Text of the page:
Mississippi Battlefields and Other Historic Places
list of places in Mississippi which were scenes of conflict in
the War Between the States is taken from a pamphlet entitled
"The South's Battle Abbey"
April 8, 1862; May 17, 1862, and October 3 and 4, 1862.
Farmington, May 3, 1862.
Glendale, May 8, 1862.
Natchez, May 13, 1862.
Booneville, May 30, 1862, and July 1,
Blackland, June 4, 1862.
Vicksburg United States Fleet, June
26 to 29, 1862.
Coahoma County, August 2, 1862.
Rienzi and Kossuth, August 26, 1862.
Iuka, September 19 and 20, 1862
Coldwater, September 10, 1862
Metamora, October 5, 1862.
Hudsonville, November 8, 1862.
Summerville, November 26, 1862.
Coffeeville, December 5, 1862.
Holly Springs, December 20, 1862.
Davis Mills, December 21, 1862.
Chickasaw Bayou, December 28 and 29,
Station, February 21, 1863.
Mississippi River, below Vicksburg,
February 24, 1863.
Port Pemberton (near Greenwood), Mar.
13, to April 5, 1863.
Hernando and Coldwater, April 18 and
Grand Gulf, April 29, 1863,
Port Gibson, May 1, 1863.
Raymond, May 12, 1863.
Jackson, May 14, 1863.
Champion Hills, May 16, 1863.
Big Black River, May 17, 1863.
Vicksburg United States Fleet, Siege,
May 18 to July 4, 1863.
Bolton and Birdsong Ferry, July 4 and
Iuka, July 7 and 9, 1863.
Yazoo City, July 13, 1863.
Natchez, July 8, 1863, and November
Jackson, Bolton Depot, Canton, and
Clinton, July 9 to 16, 1863.
Canton, July 17, 1863.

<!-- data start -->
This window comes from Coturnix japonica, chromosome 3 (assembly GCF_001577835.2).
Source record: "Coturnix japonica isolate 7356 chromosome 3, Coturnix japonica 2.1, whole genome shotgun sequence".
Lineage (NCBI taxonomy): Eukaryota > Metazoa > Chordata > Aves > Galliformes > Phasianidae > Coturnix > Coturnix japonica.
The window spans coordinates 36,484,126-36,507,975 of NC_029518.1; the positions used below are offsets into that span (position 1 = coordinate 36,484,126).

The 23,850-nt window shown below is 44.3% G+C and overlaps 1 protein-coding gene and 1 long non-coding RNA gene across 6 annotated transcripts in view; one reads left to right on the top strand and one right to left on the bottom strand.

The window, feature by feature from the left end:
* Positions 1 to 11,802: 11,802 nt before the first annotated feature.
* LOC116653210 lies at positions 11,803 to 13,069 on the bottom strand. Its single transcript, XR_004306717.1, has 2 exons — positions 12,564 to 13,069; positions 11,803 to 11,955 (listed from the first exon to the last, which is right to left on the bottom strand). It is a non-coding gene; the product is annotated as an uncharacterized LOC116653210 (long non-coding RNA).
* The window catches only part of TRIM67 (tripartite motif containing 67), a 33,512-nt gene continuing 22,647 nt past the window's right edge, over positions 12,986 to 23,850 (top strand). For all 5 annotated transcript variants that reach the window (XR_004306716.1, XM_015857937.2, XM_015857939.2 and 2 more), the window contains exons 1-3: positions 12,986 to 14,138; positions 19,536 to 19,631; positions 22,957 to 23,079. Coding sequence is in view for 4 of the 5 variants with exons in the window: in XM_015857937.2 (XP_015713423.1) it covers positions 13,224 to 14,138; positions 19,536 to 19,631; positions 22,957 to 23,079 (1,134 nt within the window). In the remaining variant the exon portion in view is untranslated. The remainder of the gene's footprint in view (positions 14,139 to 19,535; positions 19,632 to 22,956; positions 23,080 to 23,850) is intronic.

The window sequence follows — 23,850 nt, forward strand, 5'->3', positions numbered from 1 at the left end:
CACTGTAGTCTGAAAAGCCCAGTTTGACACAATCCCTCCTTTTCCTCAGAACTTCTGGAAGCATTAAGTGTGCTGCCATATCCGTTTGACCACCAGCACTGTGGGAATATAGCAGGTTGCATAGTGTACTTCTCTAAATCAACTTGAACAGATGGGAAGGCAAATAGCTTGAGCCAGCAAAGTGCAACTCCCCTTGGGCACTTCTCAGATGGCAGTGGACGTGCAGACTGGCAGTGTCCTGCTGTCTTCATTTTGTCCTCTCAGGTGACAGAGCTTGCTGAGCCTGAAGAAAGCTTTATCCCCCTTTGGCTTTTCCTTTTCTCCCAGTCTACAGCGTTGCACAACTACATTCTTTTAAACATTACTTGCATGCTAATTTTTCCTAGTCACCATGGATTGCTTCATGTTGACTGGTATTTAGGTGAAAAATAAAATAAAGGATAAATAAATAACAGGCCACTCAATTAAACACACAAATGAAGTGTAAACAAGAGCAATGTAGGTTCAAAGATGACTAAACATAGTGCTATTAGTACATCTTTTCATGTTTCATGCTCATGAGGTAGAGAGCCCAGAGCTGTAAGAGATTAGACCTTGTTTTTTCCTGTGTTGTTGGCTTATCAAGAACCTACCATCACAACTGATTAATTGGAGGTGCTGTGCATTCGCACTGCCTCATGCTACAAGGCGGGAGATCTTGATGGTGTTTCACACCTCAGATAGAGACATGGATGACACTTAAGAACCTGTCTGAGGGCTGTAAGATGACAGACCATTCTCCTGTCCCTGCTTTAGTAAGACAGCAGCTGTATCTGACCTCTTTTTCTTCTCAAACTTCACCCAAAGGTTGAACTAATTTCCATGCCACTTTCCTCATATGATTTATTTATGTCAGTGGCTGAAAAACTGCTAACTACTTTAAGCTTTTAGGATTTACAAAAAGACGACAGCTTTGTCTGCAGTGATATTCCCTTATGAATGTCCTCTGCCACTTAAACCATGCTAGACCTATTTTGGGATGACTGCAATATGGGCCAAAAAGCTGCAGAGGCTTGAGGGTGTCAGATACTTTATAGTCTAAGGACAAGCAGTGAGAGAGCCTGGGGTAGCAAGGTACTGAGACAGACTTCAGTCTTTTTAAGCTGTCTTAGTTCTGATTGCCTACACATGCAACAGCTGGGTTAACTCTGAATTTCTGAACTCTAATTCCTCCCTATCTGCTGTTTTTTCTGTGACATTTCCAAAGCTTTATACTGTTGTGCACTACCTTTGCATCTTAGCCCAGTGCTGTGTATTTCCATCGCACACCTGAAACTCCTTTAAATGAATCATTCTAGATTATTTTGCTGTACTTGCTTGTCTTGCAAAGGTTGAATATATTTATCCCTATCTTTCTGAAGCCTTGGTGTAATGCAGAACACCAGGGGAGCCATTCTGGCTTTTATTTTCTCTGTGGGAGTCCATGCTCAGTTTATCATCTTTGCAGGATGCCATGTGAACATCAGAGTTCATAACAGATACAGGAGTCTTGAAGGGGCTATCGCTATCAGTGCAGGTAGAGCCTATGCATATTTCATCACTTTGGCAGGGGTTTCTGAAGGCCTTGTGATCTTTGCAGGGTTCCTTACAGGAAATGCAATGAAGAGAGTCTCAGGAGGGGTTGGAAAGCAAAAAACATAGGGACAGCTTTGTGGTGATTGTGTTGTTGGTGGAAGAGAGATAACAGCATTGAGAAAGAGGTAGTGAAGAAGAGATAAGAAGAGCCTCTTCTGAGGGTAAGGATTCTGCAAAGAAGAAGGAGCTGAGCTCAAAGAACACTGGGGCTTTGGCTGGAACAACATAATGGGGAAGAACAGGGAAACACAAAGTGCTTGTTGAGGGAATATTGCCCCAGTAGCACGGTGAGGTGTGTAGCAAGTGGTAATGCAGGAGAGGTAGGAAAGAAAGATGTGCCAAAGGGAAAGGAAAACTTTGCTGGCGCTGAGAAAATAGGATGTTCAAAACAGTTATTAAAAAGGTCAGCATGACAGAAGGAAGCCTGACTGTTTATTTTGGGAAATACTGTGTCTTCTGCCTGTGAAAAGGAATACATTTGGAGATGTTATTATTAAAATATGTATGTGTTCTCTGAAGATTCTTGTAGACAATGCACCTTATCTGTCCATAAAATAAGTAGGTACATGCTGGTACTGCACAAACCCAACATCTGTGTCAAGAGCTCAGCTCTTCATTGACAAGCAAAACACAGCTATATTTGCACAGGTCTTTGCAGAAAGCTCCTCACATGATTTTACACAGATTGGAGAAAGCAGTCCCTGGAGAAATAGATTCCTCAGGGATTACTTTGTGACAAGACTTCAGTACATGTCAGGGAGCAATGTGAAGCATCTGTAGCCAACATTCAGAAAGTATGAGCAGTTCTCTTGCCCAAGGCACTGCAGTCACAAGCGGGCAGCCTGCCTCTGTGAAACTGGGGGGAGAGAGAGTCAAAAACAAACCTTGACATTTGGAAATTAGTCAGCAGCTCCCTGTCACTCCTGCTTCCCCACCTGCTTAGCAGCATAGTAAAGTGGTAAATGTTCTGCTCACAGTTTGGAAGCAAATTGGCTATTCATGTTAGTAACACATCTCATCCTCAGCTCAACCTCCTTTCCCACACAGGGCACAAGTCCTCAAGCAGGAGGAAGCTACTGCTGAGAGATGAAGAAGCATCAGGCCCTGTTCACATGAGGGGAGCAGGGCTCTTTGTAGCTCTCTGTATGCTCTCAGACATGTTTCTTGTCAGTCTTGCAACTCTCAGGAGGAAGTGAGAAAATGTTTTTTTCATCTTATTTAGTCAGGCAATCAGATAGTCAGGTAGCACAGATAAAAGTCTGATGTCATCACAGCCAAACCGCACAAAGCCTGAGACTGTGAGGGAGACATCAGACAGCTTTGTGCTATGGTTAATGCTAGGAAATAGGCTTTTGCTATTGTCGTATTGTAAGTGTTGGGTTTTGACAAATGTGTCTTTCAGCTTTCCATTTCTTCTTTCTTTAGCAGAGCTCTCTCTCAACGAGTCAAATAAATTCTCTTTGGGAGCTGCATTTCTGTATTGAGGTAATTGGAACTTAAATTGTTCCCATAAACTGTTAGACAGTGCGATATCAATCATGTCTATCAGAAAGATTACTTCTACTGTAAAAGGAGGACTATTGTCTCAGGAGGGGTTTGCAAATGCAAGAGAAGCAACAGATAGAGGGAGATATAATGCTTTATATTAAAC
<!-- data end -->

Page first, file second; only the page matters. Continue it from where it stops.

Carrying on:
Grenada, August 13, 1863.
Coldwater, August 21, 1863.
Wyatt's and Ingram's Mills, October
12 and 18, 1863.
Canton, Brownsville, and Clinton,
October 15 to 18, 1863
Bay Springs, or Vincent's Cross
Roads, October 26, 1863.
Ripley and Moscow Station, December 1
to 4, 1863.
Rodney and Port Gibson, December 17
to 26, 1863.
expedition, February 1 to March 8, 1864.
Near Canton, February 27 and 28,
Yazoo City expedition, including
Benton and Vaughn, May 4 to 13, 1864.
Holly Springs, May 24, 1864, and
August 27 and 28, 1864.
Brice's Cross Roads (near Guntown),
June 10, 1864.
Abbeville, Oxford and Hurricane
Creek, August 7 to 14, 1864.
Vicksburg United States Fleet, Siege,
Battle, July 4, 1864.
Coleman's Plantation, July 4 and 5,
Grand Gulf, July 10 and 17, 1864.
College, or Oxford Hill, August 21
and 22, 1864.
Abbeville, August 23, 1864.
Hurricane Creek, October 23, 1864.
Egypt Station, December 28, 1864.
Expedition from Vicksburg to
Meridian, with engagements at: (February 3 to March 5, 1864)
Champion Hills, (16)
Chunkey Station, (24) (occupation of)
Franklin, Jan. 2, 1865.
Mr. John H.
Evans, of DeSoto, Miss., has prepared a manuscript sketch giving
the location and a minute description of the Choctaw Missionary
Station at Emmaus in Clarke County, Mississippi, March 15, 1901.
In "Last Indian Council on the
Noxubee River," by H. S. Halbert, has given the location and
description of the Choctaw Agency in Oktibbeha County and the
Choctaw Council House on the Noxubee River.
Rev. W. W. Moore, Daleville, Miss.,
has identified Gen. Sam. Dale's grave. Mr. H. S. Halbert has
made diligent inquiry in regard to Gen. Dale's papers, but has
failed to find them.
Mr. H. S. Halbert has the following
papers in preparation: